re: Stop using so many divs! An intro to semantic HTML VIEW POST

FULL DISCUSSION
 

I enjoyed this refresher and I agree there's more to markup than divs. With that said, the current crop of available HTML tags are a little confining. They seem biased towards newsy, bloggy, content-heavy sites (section, article, header, footer, p, aside etc). It would be great if there were a few tags aimed at web applications - tags like controlbar, preview, settings, livecontent, and user etc. I often find myself trying to map the meaning of some "thing" I'm working on to the nearest-matching standard tag. In the absence of more semantically appropriate choices, this all-to-often turns out to be a div.

 

That's a pretty good point, and one that a lot of people have discussed in the last couple of years.

As for most of the semantic tags being biased toward content-heavy sites, I'd say you're like 75% right. Tags like <p>, <aside>, and <article> are pretty specifically defined in terms of representing that kind of content. But some of the others, like <header>, <footer>, and <section>, while arguably still defined with content-heavy applications in mind, are IMHO still pretty useful for web applications if you focus on the idea of an "outline" for your site, and how that impacts accessibility in particular. Assistive tech like screen readers uses elements like these to build an outline of the parts of the page for the user, so you could still have the main interactive regions wrapped in sections, with <h1>-<h6> tags to label them, and <header>s and <footer>s where they make sense, though those are probably rarer, especially <footer>.

As for introducing new elements that are more focused on web applications, I have three thoughts.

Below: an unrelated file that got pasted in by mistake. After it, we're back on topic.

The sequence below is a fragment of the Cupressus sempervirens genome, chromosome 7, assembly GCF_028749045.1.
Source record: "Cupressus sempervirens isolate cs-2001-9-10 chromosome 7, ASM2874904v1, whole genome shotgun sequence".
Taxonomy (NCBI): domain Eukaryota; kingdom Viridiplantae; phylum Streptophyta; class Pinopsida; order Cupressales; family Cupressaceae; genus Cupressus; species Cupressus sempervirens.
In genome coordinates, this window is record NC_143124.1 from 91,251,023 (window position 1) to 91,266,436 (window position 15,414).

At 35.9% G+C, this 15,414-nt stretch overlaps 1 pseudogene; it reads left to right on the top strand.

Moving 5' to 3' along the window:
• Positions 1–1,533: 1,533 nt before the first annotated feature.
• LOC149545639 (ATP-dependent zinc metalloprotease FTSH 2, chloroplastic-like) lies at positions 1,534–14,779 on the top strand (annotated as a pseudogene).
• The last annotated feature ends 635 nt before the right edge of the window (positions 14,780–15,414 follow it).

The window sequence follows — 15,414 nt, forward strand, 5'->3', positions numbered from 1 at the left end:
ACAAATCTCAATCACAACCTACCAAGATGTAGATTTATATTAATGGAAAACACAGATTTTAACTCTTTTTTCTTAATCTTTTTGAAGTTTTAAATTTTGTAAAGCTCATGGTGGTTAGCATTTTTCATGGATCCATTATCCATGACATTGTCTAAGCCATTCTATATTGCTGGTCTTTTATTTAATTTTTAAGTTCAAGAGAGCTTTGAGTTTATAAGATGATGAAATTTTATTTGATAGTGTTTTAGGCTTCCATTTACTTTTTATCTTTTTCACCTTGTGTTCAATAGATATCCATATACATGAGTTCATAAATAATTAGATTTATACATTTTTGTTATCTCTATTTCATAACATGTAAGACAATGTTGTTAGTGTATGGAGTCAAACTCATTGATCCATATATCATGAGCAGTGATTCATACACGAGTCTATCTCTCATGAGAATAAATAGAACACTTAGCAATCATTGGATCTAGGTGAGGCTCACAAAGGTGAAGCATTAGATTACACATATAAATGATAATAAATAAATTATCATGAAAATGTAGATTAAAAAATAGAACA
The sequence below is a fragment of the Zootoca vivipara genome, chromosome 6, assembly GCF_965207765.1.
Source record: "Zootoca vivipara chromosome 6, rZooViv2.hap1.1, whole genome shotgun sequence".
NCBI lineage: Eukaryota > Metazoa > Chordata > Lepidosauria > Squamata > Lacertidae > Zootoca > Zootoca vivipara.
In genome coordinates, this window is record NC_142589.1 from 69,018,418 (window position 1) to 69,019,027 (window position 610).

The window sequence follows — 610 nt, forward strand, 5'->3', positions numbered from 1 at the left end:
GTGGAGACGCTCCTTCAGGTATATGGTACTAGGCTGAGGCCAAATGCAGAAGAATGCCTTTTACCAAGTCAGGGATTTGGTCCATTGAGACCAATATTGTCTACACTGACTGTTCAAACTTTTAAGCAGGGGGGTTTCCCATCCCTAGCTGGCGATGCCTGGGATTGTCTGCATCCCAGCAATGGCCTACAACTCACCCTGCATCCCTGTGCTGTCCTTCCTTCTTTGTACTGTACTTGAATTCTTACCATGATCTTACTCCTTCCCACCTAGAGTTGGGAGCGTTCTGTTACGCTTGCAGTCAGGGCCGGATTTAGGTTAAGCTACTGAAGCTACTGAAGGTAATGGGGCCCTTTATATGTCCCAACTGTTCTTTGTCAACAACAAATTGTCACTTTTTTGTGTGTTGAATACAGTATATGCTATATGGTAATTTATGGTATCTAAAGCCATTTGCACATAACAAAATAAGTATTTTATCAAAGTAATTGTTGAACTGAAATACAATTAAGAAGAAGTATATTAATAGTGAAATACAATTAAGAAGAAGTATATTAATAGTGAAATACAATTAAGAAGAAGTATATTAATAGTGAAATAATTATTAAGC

First, I think this would be much more difficult than it might seem at first glance. How to structure and divide up the parts of a web application is pretty controversial even within a single team, let alone trying to standardize semantic markup for the whole industry. There actually have been some discussions about this, and several proposed (and even partially implemented) elements have been retracted; see <menu>, for example.

Second, there already is a way to do this, though it's not quite as clean as semantic elements: the Roles Model, which uses the role="" attribute to define pretty specifically what elements in the page are for, and it has a pretty large selection of "widget roles" that are super useful within web apps. I also expect it would be 100x easier to add a new role than a new semantic element.

Third, there is also another approach that's been floating around for a few years now and gaining some steam that will allow the community to develop and share these elements, maybe create some community de facto standards, without waiting on the W3C for it: Custom Elements. They aren't just for widgets: you can register custom elements to play semantic roles as well, if you want, and define some amount of semantics and behaviors for them. I haven't played with them too much, but have heard good things from those who have.

As a final note, I just saw a super interesting thread on Twitter on a very closely related subject, then switched to Dev and saw your comment in my notifications. This is the first tweet of several, and I recommend clicking through and reading the whole thread.

 

Thanks for your response. Of course you are right about all of it, but roles and custom elements seem a little verbose, if not downright complicated for app design and scaffolding. HTML tags are so basic by comparison - you can write and read and understand them immediately. I'm not saying the web needs to be simple - heaven knows it's not, but there is something to be said for brevity when it can be had. In my HTML fantasy, there would be just a handful of common, handy tags for web applications and I would be universally heralded and financially rewarded for my contribution to humanity.

Well that's the awesome thing about custom elements, once they're written, they are just HTML tags. The idea with them is to pass them around like any other library. So hey, give it a try, write that fantasy set of web app tags, share them around and get your fame!

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